These cracks have been forming for a while now, their influence impossible to ignore in more speculative areas of the market such as cryptocurrency, Mould noted, pointing to Bitcoin’s stunning fall. The digital coin is trading below $30,000, down 36 percent year-to-date and less than half of its November peak near $67,000.

SPACs, the so-called ‘blank-check’ companies that became immensely popular in recent years — one was used to launch former president Donald Trump’s social media platform — are “performing poorly,” Mould noted, and new transactions “are getting a cool reception.”

Last week, signs of genuine panic surfaced in response to disappointing earnings reports from Walmart, the nation’s largest grocer and world’s biggest retailer, and Target, another retail titan, with both companies suffering their worst days of trading in decades after raising concerns about the ways rising costs were eating into their businesses.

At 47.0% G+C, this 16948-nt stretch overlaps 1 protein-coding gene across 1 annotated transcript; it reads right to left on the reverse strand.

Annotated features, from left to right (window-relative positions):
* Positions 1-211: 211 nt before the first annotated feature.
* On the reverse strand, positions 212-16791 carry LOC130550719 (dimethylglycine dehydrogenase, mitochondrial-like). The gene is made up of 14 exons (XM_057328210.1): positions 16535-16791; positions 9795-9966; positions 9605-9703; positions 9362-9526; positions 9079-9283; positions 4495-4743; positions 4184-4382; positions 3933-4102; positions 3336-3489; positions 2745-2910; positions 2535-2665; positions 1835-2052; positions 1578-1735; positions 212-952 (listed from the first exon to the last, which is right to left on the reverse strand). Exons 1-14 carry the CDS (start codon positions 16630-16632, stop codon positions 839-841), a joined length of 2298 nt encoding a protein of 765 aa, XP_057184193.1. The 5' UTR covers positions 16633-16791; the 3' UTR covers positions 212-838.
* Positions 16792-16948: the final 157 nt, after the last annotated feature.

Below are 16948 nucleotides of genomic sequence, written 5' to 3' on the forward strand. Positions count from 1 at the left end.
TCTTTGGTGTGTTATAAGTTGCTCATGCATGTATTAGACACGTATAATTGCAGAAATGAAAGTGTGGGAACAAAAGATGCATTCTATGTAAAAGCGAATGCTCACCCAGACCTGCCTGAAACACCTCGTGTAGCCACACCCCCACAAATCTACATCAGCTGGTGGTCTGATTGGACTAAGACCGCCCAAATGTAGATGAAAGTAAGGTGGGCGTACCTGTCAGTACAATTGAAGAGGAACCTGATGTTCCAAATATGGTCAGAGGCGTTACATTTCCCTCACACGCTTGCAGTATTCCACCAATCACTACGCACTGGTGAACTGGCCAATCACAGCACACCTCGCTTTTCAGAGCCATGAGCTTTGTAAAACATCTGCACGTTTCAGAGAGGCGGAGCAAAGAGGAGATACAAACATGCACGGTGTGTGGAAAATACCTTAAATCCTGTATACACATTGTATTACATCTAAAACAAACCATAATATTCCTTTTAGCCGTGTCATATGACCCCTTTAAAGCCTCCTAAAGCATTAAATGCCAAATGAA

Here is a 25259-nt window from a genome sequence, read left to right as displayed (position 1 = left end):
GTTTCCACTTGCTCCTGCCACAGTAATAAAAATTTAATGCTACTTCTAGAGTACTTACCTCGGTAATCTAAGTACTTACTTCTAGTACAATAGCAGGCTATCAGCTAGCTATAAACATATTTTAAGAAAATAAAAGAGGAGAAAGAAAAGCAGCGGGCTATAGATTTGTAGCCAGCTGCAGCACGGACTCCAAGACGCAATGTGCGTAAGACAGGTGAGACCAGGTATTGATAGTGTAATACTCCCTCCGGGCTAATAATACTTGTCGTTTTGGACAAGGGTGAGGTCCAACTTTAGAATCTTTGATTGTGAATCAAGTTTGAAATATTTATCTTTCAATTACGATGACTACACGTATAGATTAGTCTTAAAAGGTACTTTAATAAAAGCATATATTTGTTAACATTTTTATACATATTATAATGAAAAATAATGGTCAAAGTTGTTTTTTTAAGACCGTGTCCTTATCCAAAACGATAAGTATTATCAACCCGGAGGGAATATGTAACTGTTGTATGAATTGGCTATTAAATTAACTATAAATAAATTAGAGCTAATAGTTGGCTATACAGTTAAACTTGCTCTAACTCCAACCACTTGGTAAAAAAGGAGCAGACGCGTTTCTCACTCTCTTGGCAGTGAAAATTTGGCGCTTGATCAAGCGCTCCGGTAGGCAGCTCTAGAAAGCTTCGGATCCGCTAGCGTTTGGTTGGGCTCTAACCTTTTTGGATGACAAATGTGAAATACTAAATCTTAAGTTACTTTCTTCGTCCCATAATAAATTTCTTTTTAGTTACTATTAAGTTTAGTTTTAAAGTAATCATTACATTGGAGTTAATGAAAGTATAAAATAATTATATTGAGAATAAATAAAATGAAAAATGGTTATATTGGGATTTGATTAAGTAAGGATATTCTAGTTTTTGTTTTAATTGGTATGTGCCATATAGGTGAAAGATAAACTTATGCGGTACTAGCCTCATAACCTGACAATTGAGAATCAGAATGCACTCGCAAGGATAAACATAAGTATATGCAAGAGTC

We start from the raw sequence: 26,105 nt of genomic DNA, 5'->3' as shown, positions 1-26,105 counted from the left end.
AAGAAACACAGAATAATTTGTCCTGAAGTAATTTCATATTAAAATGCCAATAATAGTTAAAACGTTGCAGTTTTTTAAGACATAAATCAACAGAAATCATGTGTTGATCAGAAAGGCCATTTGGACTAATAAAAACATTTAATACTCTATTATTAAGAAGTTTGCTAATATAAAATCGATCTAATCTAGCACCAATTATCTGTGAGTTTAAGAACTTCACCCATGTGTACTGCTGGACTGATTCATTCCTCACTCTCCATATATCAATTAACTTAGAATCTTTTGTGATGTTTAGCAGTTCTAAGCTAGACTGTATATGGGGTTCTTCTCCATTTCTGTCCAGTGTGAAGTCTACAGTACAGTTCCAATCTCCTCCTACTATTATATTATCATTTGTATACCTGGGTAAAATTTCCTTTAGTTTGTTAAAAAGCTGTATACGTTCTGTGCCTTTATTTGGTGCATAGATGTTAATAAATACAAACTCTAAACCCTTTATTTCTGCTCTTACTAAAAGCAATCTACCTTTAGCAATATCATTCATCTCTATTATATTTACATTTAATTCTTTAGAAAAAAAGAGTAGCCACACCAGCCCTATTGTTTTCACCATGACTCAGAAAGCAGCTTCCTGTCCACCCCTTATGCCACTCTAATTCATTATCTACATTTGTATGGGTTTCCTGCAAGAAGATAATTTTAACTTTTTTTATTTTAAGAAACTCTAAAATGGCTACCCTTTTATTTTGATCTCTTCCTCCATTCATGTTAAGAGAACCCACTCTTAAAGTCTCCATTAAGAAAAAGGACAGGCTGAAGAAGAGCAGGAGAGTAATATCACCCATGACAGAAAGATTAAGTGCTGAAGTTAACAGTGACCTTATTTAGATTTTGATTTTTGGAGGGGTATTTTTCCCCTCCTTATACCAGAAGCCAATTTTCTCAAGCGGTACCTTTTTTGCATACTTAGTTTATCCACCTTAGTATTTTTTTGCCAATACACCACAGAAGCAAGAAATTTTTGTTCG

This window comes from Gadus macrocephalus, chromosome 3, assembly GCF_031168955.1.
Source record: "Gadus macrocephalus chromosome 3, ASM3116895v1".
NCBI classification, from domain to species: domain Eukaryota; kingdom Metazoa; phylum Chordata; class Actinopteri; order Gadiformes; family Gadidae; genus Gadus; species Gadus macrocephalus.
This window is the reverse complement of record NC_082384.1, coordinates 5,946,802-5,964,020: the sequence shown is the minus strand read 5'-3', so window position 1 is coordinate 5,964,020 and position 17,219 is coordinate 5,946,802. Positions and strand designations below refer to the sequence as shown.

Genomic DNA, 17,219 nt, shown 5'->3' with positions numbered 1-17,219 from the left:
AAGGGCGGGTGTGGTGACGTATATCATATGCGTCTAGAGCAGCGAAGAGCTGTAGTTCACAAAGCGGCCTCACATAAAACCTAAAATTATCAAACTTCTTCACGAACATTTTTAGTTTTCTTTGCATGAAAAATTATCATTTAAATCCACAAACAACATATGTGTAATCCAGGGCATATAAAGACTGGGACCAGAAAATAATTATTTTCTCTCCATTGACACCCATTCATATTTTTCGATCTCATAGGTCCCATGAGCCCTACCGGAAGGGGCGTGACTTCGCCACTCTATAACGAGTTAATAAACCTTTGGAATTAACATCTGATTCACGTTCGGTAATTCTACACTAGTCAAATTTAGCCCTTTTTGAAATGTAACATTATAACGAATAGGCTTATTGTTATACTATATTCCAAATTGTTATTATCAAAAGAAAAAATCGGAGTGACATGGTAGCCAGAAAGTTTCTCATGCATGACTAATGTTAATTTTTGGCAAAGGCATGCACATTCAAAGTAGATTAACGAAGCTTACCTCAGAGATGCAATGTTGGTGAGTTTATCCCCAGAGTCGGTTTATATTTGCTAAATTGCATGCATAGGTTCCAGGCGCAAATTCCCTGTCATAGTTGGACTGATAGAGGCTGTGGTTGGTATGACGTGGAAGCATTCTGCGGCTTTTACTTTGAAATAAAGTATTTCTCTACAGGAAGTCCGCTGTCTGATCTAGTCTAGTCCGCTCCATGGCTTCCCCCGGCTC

Another influx of corporate earnings will roll in this week, including reports from Costco, Best Buy, Nordstrom, Macy’s, Dollar General and Zoom. Meanwhile, the World Economic Forum holds its annual gathering in Davos in the midst of a looming global slowdown.

Bear markets happen on a relatively regular cycle, and there have been 14 since 1945, lasting an average of 9.5 months. That is significantly shorter than bull markets, which last 2.7 years on average.

If bear markets coincide with a recession, history has shown, they deepen and lengthen. If they don’t, the outcome brightens, with losses easing and gains returning sooner.